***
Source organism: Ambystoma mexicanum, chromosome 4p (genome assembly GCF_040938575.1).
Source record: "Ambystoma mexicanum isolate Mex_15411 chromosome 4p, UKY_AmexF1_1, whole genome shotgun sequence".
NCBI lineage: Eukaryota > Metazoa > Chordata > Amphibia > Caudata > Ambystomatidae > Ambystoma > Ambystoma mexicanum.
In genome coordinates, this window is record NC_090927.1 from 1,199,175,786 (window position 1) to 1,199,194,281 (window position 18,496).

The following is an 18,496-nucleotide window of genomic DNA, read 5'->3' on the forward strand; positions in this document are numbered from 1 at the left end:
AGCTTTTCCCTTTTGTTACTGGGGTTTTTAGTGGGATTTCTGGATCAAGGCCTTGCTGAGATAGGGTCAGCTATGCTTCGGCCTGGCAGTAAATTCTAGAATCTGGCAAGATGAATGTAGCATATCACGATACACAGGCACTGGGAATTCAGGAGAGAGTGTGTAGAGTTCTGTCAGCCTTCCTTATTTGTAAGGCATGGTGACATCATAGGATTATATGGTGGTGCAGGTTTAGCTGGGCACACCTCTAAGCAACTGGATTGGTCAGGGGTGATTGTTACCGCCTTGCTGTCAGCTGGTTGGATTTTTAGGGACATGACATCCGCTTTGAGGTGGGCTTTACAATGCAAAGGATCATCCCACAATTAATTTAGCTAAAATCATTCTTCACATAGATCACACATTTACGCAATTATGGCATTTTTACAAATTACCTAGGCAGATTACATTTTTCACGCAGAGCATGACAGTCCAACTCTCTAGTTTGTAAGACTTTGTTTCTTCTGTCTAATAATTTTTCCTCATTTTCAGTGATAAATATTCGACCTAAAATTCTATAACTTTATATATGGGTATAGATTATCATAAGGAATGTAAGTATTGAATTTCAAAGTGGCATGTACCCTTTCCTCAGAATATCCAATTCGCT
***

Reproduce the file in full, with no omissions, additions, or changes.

Source organism: Ambystoma mexicanum, chromosome 4p (genome assembly GCF_040938575.1).
Source record: "Ambystoma mexicanum isolate Mex_15411 chromosome 4p, UKY_AmexF1_1, whole genome shotgun sequence".
NCBI lineage: Eukaryota > Metazoa > Chordata > Amphibia > Caudata > Ambystomatidae > Ambystoma > Ambystoma mexicanum.
In genome coordinates, this window is record NC_090927.1 from 1,199,175,786 (window position 1) to 1,199,194,281 (window position 18,496).

The following is an 18,496-nucleotide window of genomic DNA, read 5'->3' on the forward strand; positions in this document are numbered from 1 at the left end:
AGCTTTTCCCTTTTGTTACTGGGGTTTTTAGTGGGATTTCTGGATCAAGGCCTTGCTGAGATAGGGTCAGCTATGCTTCGGCCTGGCAGTAAATTCTAGAATCTGGCAAGATGAATGTAGCATATCACGATACACAGGCACTGGGAATTCAGGAGAGAGTGTGTAGAGTTCTGTCAGCCTTCCTTATTTGTAAGGCATGGTGACATCATAGGATTATATGGTGGTGCAGGTTTAGCTGGGCACACCTCTAAGCAACTGGATTGGTCAGGGGTGATTGTTACCGCCTTGCTGTCAGCTGGTTGGATTTTTAGGGACATGACATCCGCTTTGAGGTGGGCTTTACAATGCAAAGGATCATCCCACAATTAATTTAGCTAAAATCATTCTTCACATAGATCACACATTTACGCAATTATGGCATTTTTACAAATTACCTAGGCAGATTACATTTTTCACGCAGAGCATGACAGTCCAACTCTCTAGTTTGTAAGACTTTGTTTCTTCTGTCTAATAATTTTTCCTCATTTTCAGTGATAAATATTCGACCTAAAATTCTATAACTTTATATATGGGTATAGATTATCATAAGGAATGTAAGTATTGAATTTCAAAGTGGCATGTACCCTTTCCTCAGAATATCCAATTCGCT